RMS/VMS engineering spend upwards of 2 manyears to define 'stream' file ac=
cess back in the 90ies but nothing practical transpired.
I believe most solution still ended up with the applications needing to 'do=
' something, which is the very thing that we all want to avoid.
As Brian says it may be easier hack the applications (Patch!) to initialize=
the fabs with sharing option and take the 'hit' of the locking overhead.
... or simply correct the application(s) writing the logs to have read share.
Patching the application(s) would require locating the associated FAB which I
would have little problem doing but others may. I could probably hack RMS to
do it but I think I've done enough RMS hacking for more than one lifetime. ;)
Woudln't it be possible to change the batch processor to make log files
readable?
Chris
Chris,

Last time I checked, they were. The frequency of writing can be reset using the SET OUTPUT_RATE command (default is one minute interval).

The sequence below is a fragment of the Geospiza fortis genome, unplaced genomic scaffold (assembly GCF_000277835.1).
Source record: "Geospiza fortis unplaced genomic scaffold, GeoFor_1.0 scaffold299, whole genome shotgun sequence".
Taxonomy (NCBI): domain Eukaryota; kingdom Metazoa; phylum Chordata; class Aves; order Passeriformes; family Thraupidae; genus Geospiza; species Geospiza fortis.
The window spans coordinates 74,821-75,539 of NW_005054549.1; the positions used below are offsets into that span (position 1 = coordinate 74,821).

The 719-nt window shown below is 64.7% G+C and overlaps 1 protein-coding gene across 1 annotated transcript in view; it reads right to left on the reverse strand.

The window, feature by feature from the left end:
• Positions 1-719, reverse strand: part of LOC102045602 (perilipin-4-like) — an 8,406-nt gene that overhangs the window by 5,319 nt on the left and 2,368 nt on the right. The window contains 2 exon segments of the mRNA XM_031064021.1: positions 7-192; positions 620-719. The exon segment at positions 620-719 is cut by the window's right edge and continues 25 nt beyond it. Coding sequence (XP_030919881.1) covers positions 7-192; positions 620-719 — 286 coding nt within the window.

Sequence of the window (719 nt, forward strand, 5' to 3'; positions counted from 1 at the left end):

- Bob Gezelter, http://www.rlgsc.com
Chris Townley
2020-11-10 16:14:40 UTC
Reply
Permalink
Post by ***@rlgsc.com
Post by Chris Townley
Post by V***@SendSpamHere.ORG
On 2020-11-09 13:30, Simon Clubley wrote:=20
On RSTS/E, you can view the contents of a file opened for write by=20
specifying mode 4096 as in:=20
=20
pip filename.dat/mo:4096=20
=20
What would be involved in adding a "read regardless" file open option=
=20
to VMS which would allow the opening of files for read only even if=20
they are already open for write, and then adding a qualifier to $ TYPE=
=20
to use this new option ?
If you want to read files that are locked by another process, check out=
=20
the Ralf utility at www.tomwade.eu/software=20
=20
Ralf is written as a callable utility, but has a command line PEEK=20
[/page] program that displays a locked file. We used it extensively to=20
examine PMDF message files that were being processed (and therefore locke=
d).=20
=20
=20
Tom Wade=20
tom dot wade at tomwade dot eu